PerspectiveDevelopment

Turning up translation in fragile X syndrome

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Science  17 Aug 2018:
Vol. 361, Issue 6403, pp. 648-649
DOI: 10.1126/science.aau6450

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Summary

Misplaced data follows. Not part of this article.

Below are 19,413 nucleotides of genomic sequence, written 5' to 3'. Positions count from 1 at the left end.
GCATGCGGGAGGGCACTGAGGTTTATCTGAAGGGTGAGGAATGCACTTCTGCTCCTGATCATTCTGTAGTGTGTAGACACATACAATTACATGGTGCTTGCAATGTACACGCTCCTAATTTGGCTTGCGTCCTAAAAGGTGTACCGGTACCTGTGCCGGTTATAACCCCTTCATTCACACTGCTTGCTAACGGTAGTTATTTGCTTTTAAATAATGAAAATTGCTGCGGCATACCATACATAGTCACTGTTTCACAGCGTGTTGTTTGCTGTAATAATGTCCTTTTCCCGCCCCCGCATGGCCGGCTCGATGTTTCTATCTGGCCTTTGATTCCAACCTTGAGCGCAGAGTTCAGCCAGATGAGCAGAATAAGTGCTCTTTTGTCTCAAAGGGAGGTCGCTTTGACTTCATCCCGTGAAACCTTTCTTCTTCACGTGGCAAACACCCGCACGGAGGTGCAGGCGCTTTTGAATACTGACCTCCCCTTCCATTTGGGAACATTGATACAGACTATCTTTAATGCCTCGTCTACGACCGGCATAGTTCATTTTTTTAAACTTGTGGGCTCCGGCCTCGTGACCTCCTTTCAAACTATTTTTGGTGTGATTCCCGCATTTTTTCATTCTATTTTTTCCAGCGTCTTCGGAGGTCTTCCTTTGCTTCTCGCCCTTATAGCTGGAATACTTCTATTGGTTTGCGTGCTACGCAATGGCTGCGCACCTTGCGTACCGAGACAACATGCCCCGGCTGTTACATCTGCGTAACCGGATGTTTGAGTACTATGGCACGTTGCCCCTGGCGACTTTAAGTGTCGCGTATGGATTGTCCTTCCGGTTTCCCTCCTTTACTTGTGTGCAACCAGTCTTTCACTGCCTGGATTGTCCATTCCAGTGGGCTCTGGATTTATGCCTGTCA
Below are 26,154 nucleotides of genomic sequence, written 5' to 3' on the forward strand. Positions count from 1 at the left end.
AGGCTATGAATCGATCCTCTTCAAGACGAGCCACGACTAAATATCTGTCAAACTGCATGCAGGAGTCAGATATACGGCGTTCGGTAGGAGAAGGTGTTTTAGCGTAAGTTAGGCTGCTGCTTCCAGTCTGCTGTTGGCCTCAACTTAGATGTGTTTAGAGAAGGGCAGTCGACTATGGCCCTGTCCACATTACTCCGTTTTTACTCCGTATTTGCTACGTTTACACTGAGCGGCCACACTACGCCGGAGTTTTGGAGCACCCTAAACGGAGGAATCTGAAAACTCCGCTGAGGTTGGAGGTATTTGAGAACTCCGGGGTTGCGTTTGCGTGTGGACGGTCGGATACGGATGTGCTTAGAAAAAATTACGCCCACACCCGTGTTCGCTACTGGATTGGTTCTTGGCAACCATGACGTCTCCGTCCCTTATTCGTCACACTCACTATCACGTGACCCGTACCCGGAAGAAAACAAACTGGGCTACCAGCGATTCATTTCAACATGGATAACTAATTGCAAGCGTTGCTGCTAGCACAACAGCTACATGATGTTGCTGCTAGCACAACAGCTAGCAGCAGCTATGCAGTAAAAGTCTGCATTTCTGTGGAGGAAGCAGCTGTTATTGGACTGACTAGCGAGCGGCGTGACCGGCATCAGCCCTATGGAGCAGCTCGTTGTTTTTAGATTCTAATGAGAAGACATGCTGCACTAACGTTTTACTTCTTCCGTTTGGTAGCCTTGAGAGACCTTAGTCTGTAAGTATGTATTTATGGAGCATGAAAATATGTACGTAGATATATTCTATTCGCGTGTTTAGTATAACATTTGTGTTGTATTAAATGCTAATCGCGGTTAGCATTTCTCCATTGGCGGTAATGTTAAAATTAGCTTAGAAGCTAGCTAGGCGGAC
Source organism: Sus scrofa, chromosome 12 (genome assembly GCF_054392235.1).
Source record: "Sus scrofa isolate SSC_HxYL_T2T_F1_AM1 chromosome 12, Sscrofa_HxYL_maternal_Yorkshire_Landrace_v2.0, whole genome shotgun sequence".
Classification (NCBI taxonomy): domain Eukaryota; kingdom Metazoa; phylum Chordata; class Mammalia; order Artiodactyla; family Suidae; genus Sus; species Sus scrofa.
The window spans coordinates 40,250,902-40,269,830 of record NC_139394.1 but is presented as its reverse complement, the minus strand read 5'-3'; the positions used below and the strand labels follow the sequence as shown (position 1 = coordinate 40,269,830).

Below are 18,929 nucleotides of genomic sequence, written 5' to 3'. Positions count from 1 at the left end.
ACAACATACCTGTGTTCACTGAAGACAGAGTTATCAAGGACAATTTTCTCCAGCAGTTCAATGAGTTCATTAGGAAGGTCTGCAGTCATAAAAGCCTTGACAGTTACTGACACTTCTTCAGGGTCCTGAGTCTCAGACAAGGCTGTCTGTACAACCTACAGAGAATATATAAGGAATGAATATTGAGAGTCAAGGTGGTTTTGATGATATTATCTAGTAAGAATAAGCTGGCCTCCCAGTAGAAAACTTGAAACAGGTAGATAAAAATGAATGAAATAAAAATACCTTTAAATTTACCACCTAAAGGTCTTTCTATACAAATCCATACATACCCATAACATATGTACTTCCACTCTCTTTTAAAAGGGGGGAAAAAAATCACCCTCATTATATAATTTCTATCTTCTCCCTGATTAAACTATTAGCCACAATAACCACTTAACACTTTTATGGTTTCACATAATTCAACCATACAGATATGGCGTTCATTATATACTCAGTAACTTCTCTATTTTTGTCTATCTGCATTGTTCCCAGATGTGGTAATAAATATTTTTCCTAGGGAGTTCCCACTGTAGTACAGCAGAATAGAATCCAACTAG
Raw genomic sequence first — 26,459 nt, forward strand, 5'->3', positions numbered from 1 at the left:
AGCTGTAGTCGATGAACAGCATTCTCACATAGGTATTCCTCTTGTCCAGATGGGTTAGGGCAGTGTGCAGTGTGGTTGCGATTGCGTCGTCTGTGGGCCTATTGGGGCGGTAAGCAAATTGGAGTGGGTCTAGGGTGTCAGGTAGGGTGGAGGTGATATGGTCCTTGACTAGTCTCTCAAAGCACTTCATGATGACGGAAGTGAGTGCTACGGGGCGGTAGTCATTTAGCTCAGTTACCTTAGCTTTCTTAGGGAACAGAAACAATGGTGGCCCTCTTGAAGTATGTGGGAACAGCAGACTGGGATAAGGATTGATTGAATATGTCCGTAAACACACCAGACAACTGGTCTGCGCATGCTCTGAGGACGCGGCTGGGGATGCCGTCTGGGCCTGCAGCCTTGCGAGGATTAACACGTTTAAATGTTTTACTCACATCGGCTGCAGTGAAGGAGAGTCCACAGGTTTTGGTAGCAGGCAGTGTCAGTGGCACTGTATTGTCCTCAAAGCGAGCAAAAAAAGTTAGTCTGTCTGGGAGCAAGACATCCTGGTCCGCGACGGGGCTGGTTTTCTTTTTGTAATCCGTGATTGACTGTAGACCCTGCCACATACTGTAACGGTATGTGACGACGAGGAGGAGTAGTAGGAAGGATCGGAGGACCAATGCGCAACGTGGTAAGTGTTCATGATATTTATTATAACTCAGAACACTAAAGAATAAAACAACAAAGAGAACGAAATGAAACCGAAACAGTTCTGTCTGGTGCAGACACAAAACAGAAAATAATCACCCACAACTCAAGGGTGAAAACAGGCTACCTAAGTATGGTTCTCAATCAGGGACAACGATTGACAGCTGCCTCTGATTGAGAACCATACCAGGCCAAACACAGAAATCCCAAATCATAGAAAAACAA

Fragile X syndrome (FXS) is the most prevalent inherited form of intellectual disability and autism (1). FXS is usually caused by transcriptional silencing of the fragile X mental retardation 1 (FMR1) gene, which encodes fragile X mental retardation protein (FMRP), an RNA-binding protein that is thought to repress the translation of specific messenger RNAs (mRNAs). Precise translational control is especially critical in neurons because rapid synthesis of proteins from preexisting mRNAs underlies many forms of synaptic plasticity, which is altered in animal models of FXS (2). Progress has been made in identifying RNAs that FMRP binds, but its functional targets and modes of translational control remain elusive, especially during development (37). On page 709 of this issue, Greenblatt and Spradling (8) use Drosophila melanogaster oocytes to demonstrate that FMRP increases the translation of multiple long mRNAs, many of which are implicated in intellectual disability and autism.

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